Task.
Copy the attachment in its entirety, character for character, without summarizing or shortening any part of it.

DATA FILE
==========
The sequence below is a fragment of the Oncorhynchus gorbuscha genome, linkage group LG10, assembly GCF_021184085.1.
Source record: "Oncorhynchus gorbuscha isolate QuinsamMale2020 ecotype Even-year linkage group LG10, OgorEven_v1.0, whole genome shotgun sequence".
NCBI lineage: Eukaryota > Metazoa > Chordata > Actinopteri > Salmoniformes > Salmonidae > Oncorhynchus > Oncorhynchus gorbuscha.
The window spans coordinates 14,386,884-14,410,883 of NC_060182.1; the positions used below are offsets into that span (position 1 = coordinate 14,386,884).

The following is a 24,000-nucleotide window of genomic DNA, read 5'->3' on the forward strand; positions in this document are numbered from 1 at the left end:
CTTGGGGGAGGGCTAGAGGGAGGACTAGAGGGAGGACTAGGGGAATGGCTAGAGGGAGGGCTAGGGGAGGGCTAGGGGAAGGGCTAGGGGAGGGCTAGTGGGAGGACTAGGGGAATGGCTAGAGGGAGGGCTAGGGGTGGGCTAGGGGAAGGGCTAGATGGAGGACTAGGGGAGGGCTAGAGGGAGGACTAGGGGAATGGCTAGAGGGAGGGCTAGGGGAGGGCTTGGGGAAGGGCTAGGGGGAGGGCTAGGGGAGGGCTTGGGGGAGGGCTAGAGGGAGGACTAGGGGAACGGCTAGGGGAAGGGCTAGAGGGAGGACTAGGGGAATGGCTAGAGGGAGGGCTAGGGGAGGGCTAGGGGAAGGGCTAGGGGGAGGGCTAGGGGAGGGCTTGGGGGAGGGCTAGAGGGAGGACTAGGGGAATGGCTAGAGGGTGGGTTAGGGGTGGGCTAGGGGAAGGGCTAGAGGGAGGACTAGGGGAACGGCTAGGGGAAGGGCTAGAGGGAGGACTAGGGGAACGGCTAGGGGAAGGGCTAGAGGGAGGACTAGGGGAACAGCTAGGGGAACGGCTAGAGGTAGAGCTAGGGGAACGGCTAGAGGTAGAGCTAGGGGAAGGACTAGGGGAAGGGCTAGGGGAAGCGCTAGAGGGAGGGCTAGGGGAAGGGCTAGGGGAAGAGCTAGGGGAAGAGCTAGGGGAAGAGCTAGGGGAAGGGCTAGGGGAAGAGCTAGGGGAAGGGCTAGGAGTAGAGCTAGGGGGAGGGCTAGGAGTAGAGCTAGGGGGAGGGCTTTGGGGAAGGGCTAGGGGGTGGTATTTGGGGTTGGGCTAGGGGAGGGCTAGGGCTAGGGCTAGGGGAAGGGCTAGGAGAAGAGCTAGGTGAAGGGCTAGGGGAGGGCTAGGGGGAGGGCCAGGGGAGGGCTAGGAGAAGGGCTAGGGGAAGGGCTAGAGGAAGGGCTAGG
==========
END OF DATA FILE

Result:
The sequence below is a fragment of the Oncorhynchus gorbuscha genome, linkage group LG10, assembly GCF_021184085.1.
Source record: "Oncorhynchus gorbuscha isolate QuinsamMale2020 ecotype Even-year linkage group LG10, OgorEven_v1.0, whole genome shotgun sequence".
NCBI lineage: Eukaryota > Metazoa > Chordata > Actinopteri > Salmoniformes > Salmonidae > Oncorhynchus > Oncorhynchus gorbuscha.
The window spans coordinates 14,386,884-14,410,883 of NC_060182.1; the positions used below are offsets into that span (position 1 = coordinate 14,386,884).

The following is a 24,000-nucleotide window of genomic DNA, read 5'->3' on the forward strand; positions in this document are numbered from 1 at the left end:
CTTGGGGGAGGGCTAGAGGGAGGACTAGAGGGAGGACTAGGGGAATGGCTAGAGGGAGGGCTAGGGGAGGGCTAGGGGAAGGGCTAGGGGAGGGCTAGTGGGAGGACTAGGGGAATGGCTAGAGGGAGGGCTAGGGGTGGGCTAGGGGAAGGGCTAGATGGAGGACTAGGGGAGGGCTAGAGGGAGGACTAGGGGAATGGCTAGAGGGAGGGCTAGGGGAGGGCTTGGGGAAGGGCTAGGGGGAGGGCTAGGGGAGGGCTTGGGGGAGGGCTAGAGGGAGGACTAGGGGAACGGCTAGGGGAAGGGCTAGAGGGAGGACTAGGGGAATGGCTAGAGGGAGGGCTAGGGGAGGGCTAGGGGAAGGGCTAGGGGGAGGGCTAGGGGAGGGCTTGGGGGAGGGCTAGAGGGAGGACTAGGGGAATGGCTAGAGGGTGGGTTAGGGGTGGGCTAGGGGAAGGGCTAGAGGGAGGACTAGGGGAACGGCTAGGGGAAGGGCTAGAGGGAGGACTAGGGGAACGGCTAGGGGAAGGGCTAGAGGGAGGACTAGGGGAACAGCTAGGGGAACGGCTAGAGGTAGAGCTAGGGGAACGGCTAGAGGTAGAGCTAGGGGAAGGACTAGGGGAAGGGCTAGGGGAAGCGCTAGAGGGAGGGCTAGGGGAAGGGCTAGGGGAAGAGCTAGGGGAAGAGCTAGGGGAAGAGCTAGGGGAAGGGCTAGGGGAAGAGCTAGGGGAAGGGCTAGGAGTAGAGCTAGGGGGAGGGCTAGGAGTAGAGCTAGGGGGAGGGCTTTGGGGAAGGGCTAGGGGGTGGTATTTGGGGTTGGGCTAGGGGAGGGCTAGGGCTAGGGCTAGGGGAAGGGCTAGGAGAAGAGCTAGGTGAAGGGCTAGGGGAGGGCTAGGGGGAGGGCCAGGGGAGGGCTAGGAGAAGGGCTAGGGGAAGGGCTAGAGGAAGGGCTAGG